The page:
58. 1990 The intersection of sex and social class in the course of linguistic change. Language Variation and Change2(2). 205–254. doi: 10.1017/S0954394500000338
    https://doi.org/10.1017/S0954394500000338 [Google Scholar]
  59. 1994Principles of linguistic change, vol. 1, Internal factors. Oxford: Blackwell.
    [Google Scholar]
  60. 1997 Some further steps in narrative analysis. Journal of Narrative and Life History7. 395–415. doi: 10.1075/jnlh.7.49som
    https://doi.org/10.1075/jnlh.7.49som [Google Scholar]
  61. 2001Principles of linguistic change, vol. 2, Social factors. Oxford: Blackwell.
    [Google Scholar]
  62. Labov, William & David Fanshel
    1977Therapeutic discourse: Psychotherapy as conversation. New York: Academic Press.
    [Google Scholar]
  63. Labov, William & Joshua Waletzky
    1967 Narrative analysis. In June Helm (ed.), Essays on the verbal and visual arts, 12–44. Seattle: University of Washington Press.
    [Google Scholar]
  64. Laks, Bernard
    1992 La linguistique variationniste comme méthode. Langages108(1). 34–50. doi: 10.3406/lgge.1992.1649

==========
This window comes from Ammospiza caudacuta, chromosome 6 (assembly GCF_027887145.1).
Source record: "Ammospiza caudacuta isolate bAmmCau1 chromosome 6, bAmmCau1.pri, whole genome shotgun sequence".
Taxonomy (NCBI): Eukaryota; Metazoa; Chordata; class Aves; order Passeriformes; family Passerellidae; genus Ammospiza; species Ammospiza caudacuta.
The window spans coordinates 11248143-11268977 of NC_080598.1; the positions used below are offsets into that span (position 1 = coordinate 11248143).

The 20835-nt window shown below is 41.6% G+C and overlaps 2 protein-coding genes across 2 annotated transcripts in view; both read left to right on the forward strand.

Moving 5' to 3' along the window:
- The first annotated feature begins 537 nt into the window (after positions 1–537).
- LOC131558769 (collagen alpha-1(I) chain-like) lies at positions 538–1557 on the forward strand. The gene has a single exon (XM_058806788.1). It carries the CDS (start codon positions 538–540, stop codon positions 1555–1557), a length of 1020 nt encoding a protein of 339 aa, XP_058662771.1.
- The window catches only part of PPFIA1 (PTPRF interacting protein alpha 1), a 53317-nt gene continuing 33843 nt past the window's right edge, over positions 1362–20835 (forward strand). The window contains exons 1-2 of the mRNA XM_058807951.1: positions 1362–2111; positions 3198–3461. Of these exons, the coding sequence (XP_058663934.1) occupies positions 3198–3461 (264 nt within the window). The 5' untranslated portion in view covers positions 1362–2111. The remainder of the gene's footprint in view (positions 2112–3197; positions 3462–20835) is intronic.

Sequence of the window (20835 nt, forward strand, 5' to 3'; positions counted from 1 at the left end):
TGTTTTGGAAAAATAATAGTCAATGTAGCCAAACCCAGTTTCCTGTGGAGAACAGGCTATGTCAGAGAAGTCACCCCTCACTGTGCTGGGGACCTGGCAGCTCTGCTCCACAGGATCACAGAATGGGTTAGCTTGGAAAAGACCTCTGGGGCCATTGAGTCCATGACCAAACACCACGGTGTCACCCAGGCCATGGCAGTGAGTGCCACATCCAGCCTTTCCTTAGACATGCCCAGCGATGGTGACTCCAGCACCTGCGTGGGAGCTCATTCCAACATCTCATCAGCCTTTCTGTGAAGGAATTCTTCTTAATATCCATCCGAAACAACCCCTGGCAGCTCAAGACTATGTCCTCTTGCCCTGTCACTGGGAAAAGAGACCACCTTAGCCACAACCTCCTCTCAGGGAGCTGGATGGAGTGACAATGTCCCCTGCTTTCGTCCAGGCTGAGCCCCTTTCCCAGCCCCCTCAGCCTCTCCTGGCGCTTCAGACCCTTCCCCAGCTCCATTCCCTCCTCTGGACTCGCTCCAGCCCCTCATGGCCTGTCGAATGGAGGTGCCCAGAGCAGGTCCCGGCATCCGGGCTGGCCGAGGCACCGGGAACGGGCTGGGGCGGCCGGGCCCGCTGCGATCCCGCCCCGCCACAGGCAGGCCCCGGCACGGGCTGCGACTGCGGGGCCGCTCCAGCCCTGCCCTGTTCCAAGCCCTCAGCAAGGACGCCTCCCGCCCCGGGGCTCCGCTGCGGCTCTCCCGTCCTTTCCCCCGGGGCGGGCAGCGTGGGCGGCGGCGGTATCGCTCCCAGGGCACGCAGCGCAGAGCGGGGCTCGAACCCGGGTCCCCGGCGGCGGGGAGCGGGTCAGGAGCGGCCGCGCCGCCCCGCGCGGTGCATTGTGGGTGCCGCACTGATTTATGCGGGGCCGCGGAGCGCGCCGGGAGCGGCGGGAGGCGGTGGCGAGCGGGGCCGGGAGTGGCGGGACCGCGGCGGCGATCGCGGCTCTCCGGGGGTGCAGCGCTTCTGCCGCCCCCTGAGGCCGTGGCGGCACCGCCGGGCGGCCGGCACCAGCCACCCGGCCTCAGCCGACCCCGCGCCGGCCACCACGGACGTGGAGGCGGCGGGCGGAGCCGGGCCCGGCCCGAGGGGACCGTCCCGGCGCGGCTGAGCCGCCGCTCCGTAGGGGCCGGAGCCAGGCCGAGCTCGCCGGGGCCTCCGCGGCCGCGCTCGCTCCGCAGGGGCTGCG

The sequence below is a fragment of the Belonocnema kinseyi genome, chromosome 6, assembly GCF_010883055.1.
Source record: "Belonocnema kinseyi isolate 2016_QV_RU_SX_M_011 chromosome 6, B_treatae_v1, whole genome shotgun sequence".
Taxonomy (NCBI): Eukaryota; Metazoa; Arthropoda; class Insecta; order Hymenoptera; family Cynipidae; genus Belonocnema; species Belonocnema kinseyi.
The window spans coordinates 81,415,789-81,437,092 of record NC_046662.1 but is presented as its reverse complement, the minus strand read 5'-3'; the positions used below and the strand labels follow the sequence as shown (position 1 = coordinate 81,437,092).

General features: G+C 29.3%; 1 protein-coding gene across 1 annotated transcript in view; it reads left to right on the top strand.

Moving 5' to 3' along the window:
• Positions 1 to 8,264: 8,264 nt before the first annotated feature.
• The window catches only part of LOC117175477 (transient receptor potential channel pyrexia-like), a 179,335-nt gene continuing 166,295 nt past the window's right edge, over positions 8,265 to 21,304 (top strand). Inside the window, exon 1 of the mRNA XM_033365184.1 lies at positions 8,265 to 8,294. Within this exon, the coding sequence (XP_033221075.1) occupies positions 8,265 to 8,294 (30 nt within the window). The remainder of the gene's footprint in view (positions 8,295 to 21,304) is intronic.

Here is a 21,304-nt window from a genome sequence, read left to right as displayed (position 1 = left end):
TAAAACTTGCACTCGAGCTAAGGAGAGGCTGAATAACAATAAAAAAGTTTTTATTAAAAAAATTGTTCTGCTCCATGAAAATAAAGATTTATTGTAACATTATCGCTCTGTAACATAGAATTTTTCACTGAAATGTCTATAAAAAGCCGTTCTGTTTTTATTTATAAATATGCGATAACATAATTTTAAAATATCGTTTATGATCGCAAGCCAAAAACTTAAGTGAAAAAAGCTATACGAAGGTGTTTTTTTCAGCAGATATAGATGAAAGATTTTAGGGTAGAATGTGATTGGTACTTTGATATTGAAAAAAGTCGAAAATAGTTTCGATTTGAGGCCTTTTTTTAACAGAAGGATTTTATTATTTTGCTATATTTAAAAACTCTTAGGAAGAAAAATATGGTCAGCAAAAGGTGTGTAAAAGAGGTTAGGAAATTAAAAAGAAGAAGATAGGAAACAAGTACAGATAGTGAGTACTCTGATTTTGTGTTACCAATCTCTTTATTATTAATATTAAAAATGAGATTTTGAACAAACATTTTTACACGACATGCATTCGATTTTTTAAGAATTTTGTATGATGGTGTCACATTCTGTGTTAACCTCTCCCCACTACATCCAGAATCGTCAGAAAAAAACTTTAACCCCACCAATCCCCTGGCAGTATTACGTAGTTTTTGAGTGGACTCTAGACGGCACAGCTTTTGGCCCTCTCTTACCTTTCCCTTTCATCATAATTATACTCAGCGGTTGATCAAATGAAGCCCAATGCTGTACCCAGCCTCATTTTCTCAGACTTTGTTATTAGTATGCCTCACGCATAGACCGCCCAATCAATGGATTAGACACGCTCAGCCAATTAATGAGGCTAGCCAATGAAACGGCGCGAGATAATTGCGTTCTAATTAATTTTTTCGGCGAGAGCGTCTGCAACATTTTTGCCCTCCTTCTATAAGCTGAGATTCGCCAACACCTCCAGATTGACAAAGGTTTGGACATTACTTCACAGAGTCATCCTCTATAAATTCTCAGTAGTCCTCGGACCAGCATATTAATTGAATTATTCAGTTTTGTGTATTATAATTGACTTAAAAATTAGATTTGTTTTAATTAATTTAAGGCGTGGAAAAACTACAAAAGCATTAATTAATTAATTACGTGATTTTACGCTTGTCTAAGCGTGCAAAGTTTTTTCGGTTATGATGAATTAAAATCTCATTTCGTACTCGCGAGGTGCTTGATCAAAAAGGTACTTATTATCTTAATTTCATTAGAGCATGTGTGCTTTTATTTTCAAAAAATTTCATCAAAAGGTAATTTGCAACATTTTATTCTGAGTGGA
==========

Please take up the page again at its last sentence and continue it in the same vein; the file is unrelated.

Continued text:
https://doi.org/10.3406/lgge.1992.1649 [Google Scholar]
  65. Langstrof, Christian
    2006 Acoustic evidence for a push-chain shift in the Intermediate Period of New Zealand English. Language Variation and Change18(2). 141–164. doi: 10.1017/S0954394506060078
    https://doi.org/10.1017/S0954394506060078 [Google Scholar]
  66. Lorenz, Gunter
    2002 Really worthwhile or not really significant? A corpus-based approach to the delexicalization and grammaticalization of intensifiers in Modern English. In Ilse Wischer & Gabriele Diewald (eds.), New reflections on grammaticalization, 143–162. Amsterdam: John Benjamins. doi: 10.1075/tsl.49.11lor
    https://doi.org/10.1075/tsl.49.11lor [Google Scholar]
  67. Macaulay, Ronald
    1995 The adverbs of authority. English World-Wide16(1). 37–60. doi: 10.1075/eww.16.1.03mac
    https://doi.org/10.1075/eww.16.1.03mac [Google Scholar]
  68. 2002 Extremely interesting, very interesting, or only quite interesting: Adverbs and social class. Journal of Sociolinguistics6(3). 398–417. doi: 10.1111/1467‑9481.00194
    https://doi.org/10.1111/1467-9481.00194 [Google Scholar]
  69. 2006 Pure grammaticalization: The development of a teenage intensifier. Language Variation and Change18(3). 267–283. doi: 10.1017/S0954394506060133
    https://doi.org/10.1017/S0954394506060133 [Google Scholar]
  70. Meillet, Antoine
    1912Linguistique historique et linguistique générale. Paris: Champion.
    [Google Scholar]
  71. Méndez-Naya, Belén
    2003 On intensifiers and grammaticalization: The case of swiþe. English Studies84(4). 372–391. doi: 10.1076/enst.84.4.372.17388
    https://doi.org/10.1076/enst.84.4.372.17388 [Google Scholar]